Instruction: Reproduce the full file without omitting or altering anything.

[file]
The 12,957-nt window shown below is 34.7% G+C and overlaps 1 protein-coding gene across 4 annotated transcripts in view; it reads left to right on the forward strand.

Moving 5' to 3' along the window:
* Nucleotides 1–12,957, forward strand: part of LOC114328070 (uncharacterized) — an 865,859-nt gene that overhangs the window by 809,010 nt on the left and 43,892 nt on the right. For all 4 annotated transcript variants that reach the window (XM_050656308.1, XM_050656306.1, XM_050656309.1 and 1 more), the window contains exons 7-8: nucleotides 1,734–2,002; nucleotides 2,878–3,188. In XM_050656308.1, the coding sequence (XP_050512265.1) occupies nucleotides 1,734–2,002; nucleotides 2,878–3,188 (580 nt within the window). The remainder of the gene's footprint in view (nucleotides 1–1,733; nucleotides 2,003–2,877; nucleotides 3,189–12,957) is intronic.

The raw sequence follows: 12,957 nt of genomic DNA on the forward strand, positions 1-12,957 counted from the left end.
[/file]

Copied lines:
The 12,957-nt window shown below is 34.7% G+C and overlaps 1 protein-coding gene across 4 annotated transcripts in view; it reads left to right on the forward strand.

Moving 5' to 3' along the window:
* Nucleotides 1–12,957, forward strand: part of LOC114328070 (uncharacterized) — an 865,859-nt gene that overhangs the window by 809,010 nt on the left and 43,892 nt on the right. For all 4 annotated transcript variants that reach the window (XM_050656308.1, XM_050656306.1, XM_050656309.1 and 1 more), the window contains exons 7-8: nucleotides 1,734–2,002; nucleotides 2,878–3,188. In XM_050656308.1, the coding sequence (XP_050512265.1) occupies nucleotides 1,734–2,002; nucleotides 2,878–3,188 (580 nt within the window). The remainder of the gene's footprint in view (nucleotides 1–1,733; nucleotides 2,003–2,877; nucleotides 3,189–12,957) is intronic.

The raw sequence follows: 12,957 nt of genomic DNA on the forward strand, positions 1-12,957 counted from the left end.